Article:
Qatar eyes Glencore stake as IPO talk heats up
London, February 28, 2011
Glencore, the world's largest commodities trader, is briefing analysts ahead of a possible mega-float which could involve Qatar taking a stake.
If it goes ahead, an initial public offering (IPO) of Glencore could value the company at as much as $60 billion according to Liberum Capital estimates, making it one of the biggest listings ever seen in London.
Qatar, one of the sovereign wealth funds flagged as a possible 'cornerstone' investor, is considering investing in Glencore, the country's prime minister said on Monday. It would be holding a meeting with Glencore in Doha later in the week, the prime minister added.
A public listing would allow Glencore, a privately held partnership, to keep growing even if its partners wish to leave. It would bolster the Swiss-based trader's balance sheet, reassuring credit-rating firms, and allow it to make major acquisitions using shares as payment.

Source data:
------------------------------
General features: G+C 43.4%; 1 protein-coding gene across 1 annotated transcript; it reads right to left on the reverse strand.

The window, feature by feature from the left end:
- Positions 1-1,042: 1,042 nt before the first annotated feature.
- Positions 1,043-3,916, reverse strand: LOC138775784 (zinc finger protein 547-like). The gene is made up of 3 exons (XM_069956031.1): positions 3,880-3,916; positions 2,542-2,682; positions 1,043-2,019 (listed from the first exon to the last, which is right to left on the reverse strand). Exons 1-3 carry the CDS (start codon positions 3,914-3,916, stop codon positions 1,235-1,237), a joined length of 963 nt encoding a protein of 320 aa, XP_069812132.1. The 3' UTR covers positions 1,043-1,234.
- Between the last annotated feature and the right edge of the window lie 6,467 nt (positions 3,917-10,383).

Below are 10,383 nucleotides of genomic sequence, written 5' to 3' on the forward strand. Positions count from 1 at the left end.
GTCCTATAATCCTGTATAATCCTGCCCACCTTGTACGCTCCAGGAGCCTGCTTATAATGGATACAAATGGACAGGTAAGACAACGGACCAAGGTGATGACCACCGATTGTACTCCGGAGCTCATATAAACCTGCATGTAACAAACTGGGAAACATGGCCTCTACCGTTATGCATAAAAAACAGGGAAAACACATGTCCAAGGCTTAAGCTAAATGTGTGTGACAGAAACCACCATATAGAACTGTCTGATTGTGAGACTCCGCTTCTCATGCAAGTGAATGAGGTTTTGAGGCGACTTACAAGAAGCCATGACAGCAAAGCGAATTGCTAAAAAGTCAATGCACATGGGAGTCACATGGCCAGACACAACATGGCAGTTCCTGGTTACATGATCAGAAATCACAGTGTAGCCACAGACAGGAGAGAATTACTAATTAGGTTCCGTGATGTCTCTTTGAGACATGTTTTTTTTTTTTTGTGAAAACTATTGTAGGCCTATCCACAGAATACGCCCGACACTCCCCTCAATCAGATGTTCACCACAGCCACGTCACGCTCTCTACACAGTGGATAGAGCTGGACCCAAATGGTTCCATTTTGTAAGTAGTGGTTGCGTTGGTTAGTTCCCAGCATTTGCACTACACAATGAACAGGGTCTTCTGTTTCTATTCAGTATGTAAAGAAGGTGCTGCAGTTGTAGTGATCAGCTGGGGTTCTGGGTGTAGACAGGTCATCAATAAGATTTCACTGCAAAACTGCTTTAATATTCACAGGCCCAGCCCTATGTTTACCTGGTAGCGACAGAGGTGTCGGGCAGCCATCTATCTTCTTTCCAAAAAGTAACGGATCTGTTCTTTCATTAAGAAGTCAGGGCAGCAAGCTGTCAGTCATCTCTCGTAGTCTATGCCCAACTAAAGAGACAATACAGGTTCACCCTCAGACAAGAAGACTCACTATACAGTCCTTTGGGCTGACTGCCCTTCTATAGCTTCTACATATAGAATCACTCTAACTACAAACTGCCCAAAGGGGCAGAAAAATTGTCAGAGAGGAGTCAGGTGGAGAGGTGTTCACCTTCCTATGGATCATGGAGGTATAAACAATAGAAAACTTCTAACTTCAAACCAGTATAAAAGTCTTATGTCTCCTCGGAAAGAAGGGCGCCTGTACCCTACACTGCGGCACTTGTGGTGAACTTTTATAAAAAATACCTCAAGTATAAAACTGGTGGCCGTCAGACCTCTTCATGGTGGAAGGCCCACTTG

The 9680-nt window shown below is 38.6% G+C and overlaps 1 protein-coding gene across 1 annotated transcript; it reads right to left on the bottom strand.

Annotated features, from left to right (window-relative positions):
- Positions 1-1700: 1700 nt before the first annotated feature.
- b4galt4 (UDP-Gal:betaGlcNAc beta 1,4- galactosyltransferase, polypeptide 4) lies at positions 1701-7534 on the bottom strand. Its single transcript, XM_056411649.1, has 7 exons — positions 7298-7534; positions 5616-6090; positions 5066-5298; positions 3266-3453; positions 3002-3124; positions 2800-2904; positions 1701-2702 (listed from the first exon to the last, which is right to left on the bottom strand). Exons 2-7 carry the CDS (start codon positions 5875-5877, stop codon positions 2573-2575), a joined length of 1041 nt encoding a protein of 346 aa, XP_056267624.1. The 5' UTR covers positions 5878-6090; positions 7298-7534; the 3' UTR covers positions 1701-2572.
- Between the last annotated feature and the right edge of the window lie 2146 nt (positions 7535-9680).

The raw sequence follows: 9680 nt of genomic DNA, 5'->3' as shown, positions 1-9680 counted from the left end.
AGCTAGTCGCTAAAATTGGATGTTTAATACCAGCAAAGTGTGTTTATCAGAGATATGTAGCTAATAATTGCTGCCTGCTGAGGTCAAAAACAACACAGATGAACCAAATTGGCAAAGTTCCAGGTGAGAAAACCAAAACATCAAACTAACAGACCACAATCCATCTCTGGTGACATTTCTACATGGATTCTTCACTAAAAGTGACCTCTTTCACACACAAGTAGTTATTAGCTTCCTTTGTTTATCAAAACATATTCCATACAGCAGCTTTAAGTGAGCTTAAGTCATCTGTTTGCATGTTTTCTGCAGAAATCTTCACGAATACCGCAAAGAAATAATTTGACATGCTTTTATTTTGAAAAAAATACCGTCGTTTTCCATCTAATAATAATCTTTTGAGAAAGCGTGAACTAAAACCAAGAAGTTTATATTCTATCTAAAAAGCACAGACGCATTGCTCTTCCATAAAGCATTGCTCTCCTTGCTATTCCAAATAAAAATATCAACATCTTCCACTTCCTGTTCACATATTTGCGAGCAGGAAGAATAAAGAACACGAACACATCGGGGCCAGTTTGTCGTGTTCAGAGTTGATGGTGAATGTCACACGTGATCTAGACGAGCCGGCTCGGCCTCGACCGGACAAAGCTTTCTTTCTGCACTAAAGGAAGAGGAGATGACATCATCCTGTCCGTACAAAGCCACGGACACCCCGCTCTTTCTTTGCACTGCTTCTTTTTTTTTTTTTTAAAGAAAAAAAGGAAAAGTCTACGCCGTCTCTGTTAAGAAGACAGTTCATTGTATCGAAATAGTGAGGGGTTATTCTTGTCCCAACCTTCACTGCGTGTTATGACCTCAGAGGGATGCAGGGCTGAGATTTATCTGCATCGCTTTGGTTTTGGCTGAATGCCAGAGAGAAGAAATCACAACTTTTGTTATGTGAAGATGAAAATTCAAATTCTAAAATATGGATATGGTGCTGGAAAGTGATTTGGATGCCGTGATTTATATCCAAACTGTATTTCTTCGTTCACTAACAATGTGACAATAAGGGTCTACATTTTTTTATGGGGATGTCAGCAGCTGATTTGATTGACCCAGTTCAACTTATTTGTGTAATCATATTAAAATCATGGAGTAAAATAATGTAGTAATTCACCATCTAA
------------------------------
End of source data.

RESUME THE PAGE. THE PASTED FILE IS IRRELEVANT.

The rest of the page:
'While no final decision has been taken, an IPO remains one of the options,' one of the sources told Reuters.
Glencore's senior management team led by 54-year-old chief executive Ivan Glasenberg is meeting sell-side analysts in London 'over a couple of days', the source added.
'This is a presentation to analysts of the company and its operations. It is educational.'
Glencore could float 20 per cent or more of the firm, possibly split between London and Hong Kong, raising up to $16 billion.
That would represent a huge payday for investment banks - perhaps $300 million to $400 million - but an even bigger bonanza for the 500 or so partners who own the firm. Their shares could be worth up to $120 million on average.
Glencore, whose one-third holding in mining group Xstrata is a key asset, would also start talking to possible 'cornerstone' investors who would be expected to subscribe to large stakes, another source close to the situation said.
'There will be some reaching out, some preliminary conversations are going to be taking place in the near term about that. Maybe the company will go and meet one or two funds they are interested in,' the second source added.
Speculation that an IPO could be done before Easter, which falls at the end of April, was premature and it could equally come after that, the second source said.-Reuters